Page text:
Figure 1. MRI of case one (a) before imatinib (axial section) (b) before imatinib (coronal section) (c) after 3 months imatinib (d) after 6 months imatinib.

Figure 2. Case one (a) white thickened patch at the site of the tumour (b) Resection of the residual lesion.

Figure 3. MRI of case two (a) axial section showing large tumour in the left anterolateral wall of the anal canal (b) Coronal section showing no extraluminal extension (c) T1-weighted and (d) T2-weighted sagittal views showing the tumour relation to the posterior vaginal wall.

Figure 4. Resection of case two (a) dissection of friable tumour (b) tumour dissected completely from the left side with intact musculosa (c) cutting the remaining attachment with Harmonic scalpel.

Figure 5. Pathology specimens of case two (a) shows interlacing bundles of spindle cells (H&E staining, 100x) (b) shows interlacing bundles of spindle cells (H&E staining, 400x) (c) shows positive membranous reaction (CD117 immunostaining, 400x) (d) shows positive membranous reaction (DOG-1 immunostaining, 400x).

Table 1. A comparison between different market available platforms for transanal endoscopic surgery (TES).


Four different approaches of local resection of GISTs have been described in the literature. The transanal (Parks) and the transsacral (Kraske) approaches can achieve a complete resection in low- and mid-rectal lesions with low morbidity and mortality but usually require fragmentation of the specimen which increases the chance of local recurrence [3].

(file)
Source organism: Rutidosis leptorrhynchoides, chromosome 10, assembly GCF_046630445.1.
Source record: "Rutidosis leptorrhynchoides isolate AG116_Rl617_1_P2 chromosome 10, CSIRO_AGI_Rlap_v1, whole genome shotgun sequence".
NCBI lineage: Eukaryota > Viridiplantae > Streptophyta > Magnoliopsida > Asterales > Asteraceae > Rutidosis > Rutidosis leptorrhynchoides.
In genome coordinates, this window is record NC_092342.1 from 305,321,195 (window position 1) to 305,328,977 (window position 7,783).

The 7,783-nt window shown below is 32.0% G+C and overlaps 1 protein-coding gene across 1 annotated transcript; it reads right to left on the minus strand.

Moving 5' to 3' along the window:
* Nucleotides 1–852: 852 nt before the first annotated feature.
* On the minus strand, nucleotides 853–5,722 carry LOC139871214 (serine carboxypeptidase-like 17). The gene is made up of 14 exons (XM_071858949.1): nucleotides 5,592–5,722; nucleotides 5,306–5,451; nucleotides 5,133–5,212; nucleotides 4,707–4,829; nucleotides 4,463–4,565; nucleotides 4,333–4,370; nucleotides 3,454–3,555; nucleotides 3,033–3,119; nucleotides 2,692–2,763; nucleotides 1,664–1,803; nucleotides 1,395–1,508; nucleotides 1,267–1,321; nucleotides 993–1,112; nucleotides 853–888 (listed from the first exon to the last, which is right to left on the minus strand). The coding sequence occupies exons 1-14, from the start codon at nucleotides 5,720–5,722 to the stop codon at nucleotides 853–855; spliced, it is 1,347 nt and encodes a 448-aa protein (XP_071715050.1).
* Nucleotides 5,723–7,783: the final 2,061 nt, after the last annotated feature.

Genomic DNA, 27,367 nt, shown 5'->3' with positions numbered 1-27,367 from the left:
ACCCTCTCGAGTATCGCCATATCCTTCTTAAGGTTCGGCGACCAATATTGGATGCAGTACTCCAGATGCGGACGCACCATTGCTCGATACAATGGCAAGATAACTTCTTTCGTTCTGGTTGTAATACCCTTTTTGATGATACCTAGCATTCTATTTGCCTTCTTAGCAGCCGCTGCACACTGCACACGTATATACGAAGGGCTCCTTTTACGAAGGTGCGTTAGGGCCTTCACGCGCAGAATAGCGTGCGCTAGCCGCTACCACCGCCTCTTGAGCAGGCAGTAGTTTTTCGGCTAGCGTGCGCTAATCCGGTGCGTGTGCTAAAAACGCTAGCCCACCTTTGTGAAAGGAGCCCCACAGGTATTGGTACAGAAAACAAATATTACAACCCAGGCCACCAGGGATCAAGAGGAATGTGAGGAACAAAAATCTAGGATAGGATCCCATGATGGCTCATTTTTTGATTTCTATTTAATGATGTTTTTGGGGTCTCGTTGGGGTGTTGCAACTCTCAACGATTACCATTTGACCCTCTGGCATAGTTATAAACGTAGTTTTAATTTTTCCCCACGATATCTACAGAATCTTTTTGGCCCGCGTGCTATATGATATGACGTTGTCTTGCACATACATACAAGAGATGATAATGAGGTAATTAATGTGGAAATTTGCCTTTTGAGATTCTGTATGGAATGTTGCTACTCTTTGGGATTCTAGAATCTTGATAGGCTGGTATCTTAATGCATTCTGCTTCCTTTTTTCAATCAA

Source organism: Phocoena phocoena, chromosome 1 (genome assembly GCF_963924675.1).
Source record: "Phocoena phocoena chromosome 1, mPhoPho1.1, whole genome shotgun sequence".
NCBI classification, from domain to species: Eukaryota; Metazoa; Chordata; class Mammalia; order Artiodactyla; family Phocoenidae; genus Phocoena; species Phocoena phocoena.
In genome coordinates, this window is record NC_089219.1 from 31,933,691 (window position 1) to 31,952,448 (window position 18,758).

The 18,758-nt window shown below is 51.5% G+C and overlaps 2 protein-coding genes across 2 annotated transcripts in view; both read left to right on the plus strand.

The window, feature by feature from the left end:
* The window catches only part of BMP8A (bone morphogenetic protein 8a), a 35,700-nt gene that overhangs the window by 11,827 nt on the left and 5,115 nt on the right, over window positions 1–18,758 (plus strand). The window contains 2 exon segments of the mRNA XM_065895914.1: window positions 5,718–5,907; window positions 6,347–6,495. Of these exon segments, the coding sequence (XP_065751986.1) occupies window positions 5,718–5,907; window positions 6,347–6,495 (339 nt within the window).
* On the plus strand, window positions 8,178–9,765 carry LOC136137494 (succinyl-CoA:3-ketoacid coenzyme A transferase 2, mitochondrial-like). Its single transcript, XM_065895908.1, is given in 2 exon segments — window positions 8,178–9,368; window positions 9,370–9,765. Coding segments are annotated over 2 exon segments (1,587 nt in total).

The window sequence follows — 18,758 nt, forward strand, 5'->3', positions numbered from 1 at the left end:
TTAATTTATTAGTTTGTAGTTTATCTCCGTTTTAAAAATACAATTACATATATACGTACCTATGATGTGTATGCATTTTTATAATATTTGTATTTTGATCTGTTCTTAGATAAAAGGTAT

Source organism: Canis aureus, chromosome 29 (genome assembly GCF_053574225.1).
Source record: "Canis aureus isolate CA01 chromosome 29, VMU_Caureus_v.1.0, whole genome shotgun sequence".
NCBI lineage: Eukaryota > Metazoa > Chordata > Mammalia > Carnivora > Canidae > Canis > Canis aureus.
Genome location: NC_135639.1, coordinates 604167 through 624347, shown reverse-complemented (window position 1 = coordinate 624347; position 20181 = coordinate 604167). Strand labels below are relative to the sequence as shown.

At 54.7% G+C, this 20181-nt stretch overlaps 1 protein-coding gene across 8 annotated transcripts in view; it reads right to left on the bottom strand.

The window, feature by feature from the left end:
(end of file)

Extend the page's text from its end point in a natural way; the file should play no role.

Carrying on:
Resection of the anterior wall rectal lesions is technically difficult. Transvaginal excision was described for lesions higher on the anterior wall of the rectum, with the advantage of avoiding anal dysfunction [5]. Another method for the resection of these tumours was the perineal approach, which was implemented for GIST in the anterior wall of the rectum in some case reports [6].

More recently, transanal minimally invasive endoscopic excision of rectal GISTs has been applied as a fifth approach. This includes TEM (Richard Wolf, IL, USA) and TAMIS commonly using either GelPOINT path transanal access platform (Applied medical, CA, USA) or SILS (Covidien, MA, USA) [7]. In our cases, we used a more recent TEO platform for local excision of two rectal GISTs using the same oncologic principles of the TEM surgery (Table 1). Only one Belgian report of a similar approach was found after a thorough search [8].

In our technique, the operative field must be in a position corresponding to six o’clock of the rectoscope. The operation starts by washing the anal canal by diluted povidone-iodine and saline in order to remove residual faeces and mucous secretions. Then, gentle dilatation of the anal sphincters for a few minutes to allow insertion of the TEO platform without damage to the internal anal sphincter, followed by CO2 insufflation to 14 mmHg. Subsequently, we mark the excision margins by a monopolar diathermy 1 cm around the visible border of the tumour. Excision of the lesion is done by an advanced bipolar or an ultrasonic shear. Finally, we close the defect with sutures. We think the TEO platform is both feasible (comparable to TAMIS) and relatively cheap, because it is reusable (comparable to TEM). The main advantage of this technique over Kraske or Park’s technique is the delivery of an intact specimen.